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Henrietta Post
The Rev. Tim Schenck, rector of St. John the Evangelist in Hingham, Mass., looks for God amid domestic chaos
The Sabres finally control their own destiny
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About this blog
Tim Schenck is an Episcopal priest, husband to Bryna, father to Benedict and Zachary, and \x34master\x34 to Delilah (about 50 in dog years). Since 2009 I've been the rector of the Episcopal Parish of St. John the Evangelist in Hingham, Mass. (on the ...
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Father Tim
Tim Schenck is an Episcopal priest, husband to Bryna, father to Benedict and Zachary, and \x34master\x34 to Delilah (about 50 in dog years). Since 2009 I've been the rector of the Episcopal Parish of St. John the Evangelist in Hingham, Mass. (on the South Shore of Boston). I've also served parishes in Maryland and New York. When I'm not tending to my parish, hanging out with my family, or writing, I can usually be found drinking good coffee -- not that drinking coffee and these other activities are mutually exclusive. I hope you'll visit my website at www.frtim.com to find out more about me, read some excerpts from my book \x34What Size are God's Shoes: Kids, Chaos & the Spiritual Life\x34 (Morehouse, 2008), and check out some recent sermons.
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Wild Sabres Hockey_Init.jpg
The Associated Press
Buffalo Sabres' Marcus Foligno (82) celebrates his game-winning goal as Minnesota Wild goaltender Josh Harding (37) and defenseman Nate Prosser (39) react during the third period of an NHL hockey game in Buffalo, N.Y., Saturday, March 24, 2012. Buffalo won 3-1. (AP Photo/Gary Wiepert)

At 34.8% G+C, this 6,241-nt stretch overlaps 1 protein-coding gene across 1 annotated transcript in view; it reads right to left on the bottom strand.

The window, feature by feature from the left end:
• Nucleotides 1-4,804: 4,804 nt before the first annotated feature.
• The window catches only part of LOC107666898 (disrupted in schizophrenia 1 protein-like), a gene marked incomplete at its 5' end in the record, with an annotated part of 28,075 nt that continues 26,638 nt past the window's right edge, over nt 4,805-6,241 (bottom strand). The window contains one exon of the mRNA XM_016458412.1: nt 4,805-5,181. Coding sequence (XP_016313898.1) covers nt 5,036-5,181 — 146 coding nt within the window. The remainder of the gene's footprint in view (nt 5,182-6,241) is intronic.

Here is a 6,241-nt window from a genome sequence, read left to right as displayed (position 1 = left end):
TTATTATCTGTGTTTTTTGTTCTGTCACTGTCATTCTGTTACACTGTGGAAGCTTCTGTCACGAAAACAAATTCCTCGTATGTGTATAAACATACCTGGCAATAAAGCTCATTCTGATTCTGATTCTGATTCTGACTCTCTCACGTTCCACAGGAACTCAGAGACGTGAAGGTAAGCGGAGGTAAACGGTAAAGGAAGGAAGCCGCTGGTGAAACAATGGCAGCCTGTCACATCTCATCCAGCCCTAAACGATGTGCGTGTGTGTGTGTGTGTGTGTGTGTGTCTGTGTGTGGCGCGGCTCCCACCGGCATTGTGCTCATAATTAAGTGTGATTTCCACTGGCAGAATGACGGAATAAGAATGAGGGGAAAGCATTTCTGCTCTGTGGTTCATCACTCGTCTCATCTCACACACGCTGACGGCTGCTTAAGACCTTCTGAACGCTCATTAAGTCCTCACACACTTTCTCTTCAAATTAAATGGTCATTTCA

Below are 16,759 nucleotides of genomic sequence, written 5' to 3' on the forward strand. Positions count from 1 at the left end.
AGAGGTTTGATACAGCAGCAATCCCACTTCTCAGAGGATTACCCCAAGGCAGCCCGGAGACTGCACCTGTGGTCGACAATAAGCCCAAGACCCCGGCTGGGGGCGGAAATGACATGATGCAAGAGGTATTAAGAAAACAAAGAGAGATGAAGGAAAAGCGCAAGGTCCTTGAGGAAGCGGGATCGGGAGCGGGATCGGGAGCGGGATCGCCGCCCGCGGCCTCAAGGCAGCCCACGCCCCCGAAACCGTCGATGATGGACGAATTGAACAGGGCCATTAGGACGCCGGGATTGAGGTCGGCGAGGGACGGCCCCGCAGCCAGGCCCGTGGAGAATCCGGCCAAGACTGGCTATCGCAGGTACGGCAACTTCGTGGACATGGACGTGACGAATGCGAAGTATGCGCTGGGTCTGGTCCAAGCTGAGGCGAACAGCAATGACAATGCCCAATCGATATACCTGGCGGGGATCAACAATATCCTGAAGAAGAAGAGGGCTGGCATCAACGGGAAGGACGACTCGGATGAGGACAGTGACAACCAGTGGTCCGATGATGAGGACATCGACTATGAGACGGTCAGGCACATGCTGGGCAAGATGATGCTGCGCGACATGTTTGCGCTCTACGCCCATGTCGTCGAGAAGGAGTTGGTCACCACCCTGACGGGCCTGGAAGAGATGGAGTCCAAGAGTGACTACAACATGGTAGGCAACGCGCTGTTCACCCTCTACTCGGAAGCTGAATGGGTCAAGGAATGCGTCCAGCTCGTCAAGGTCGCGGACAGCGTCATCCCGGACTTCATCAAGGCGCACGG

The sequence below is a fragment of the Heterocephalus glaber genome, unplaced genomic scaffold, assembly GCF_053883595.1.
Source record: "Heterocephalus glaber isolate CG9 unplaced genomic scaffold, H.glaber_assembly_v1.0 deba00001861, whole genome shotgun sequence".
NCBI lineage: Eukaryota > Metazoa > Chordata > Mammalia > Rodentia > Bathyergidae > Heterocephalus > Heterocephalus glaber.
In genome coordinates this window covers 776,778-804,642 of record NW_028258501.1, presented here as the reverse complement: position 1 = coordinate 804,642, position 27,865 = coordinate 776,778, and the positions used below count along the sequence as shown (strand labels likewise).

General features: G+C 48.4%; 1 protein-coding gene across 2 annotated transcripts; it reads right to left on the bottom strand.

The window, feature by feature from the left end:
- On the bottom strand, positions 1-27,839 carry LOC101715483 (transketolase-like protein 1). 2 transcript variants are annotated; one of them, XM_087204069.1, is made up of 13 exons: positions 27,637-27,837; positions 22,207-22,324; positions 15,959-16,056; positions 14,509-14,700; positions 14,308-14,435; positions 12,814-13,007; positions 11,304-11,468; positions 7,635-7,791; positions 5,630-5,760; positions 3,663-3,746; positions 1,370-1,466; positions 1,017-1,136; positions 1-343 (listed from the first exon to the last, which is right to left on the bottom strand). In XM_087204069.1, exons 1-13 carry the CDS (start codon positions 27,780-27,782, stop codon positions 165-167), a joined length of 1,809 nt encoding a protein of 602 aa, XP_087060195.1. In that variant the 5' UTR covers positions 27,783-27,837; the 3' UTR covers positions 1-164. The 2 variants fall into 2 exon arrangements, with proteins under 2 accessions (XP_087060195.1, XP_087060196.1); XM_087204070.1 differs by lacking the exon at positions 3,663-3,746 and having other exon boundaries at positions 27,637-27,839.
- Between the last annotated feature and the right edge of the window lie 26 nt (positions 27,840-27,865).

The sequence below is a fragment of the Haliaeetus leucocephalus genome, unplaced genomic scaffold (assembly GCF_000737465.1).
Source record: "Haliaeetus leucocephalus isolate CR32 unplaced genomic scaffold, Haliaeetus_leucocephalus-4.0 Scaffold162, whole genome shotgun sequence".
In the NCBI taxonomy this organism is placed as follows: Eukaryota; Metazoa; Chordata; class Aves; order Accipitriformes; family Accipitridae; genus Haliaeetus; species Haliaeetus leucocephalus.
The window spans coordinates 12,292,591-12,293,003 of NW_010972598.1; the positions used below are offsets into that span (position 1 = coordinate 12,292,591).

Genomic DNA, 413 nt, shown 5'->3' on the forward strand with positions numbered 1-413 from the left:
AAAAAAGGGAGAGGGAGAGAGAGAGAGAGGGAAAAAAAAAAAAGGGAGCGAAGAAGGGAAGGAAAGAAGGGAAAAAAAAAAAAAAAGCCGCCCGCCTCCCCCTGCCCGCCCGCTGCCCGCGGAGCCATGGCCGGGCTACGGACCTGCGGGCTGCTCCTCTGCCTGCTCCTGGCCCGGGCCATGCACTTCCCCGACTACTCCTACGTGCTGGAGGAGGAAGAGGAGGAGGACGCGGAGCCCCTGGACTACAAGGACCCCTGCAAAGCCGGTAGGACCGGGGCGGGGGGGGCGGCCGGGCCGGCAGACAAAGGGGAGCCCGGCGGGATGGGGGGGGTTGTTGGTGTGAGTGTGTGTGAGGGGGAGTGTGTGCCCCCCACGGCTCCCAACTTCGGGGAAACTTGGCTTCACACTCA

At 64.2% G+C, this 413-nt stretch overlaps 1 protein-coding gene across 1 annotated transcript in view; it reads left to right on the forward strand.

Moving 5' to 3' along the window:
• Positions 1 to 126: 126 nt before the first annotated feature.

By Justin Lamoreaux, Sabres Blogger
March 26, 2012 12:01 a.m.





Let me preface this blog entry by saying that about a month and a half ago, the word playoffs around Sabres nation was so laughable it got to a point where a Jim Mora reference would be suitable to describe Buffalo’s predicament. The Sabres were dead last in the eastern conference at one point. Admittedly, even I had little to no hope that Buffalo would be able to make up that ground, and can even remember having discussions with friends about the draft and what pick we would have and who we might pick up.





It’s amazing to say that after being cellar dwellers in the east and showing no signs of optimism or improvement on the ice, that the Buffalo Sabres are currently tied for the eighth and final seed in the conference with six games to play. It’s baffling. Just as they did last year, however, the Sabres have made another highly improbable run in the standings during the past few months that has Sabres nation thinking playoffs.





In their past 28 games, Buffalo is 18-5-5 and 7-1-2 in their last ten.  After their victory over the Minnesota Wild last night, Buffalo finished in a playoff spot for the first time since December 19th, nearly 100 days ago. Buffalo’s surge has been a direct result of a plethora of things. First, and most importantly, management didn’t sell at the deadline. It was a big question going into the deadline day in late February. Owner Terry Pegula and general manager Darcy Regier played their cards right in acquiring a first round pick for long-time Sabre Paul Gaustad from the Predators. They then dealt Zach Kassian and Marc-Andre Gragnani for Cody Hodgson and Alex Sulzer. Essentially, Sabres fans knew they were getting a potential top line center with a tremendous upside in Hodgson, but nobody knew exactly what they were getting in the defenseman Sulzer.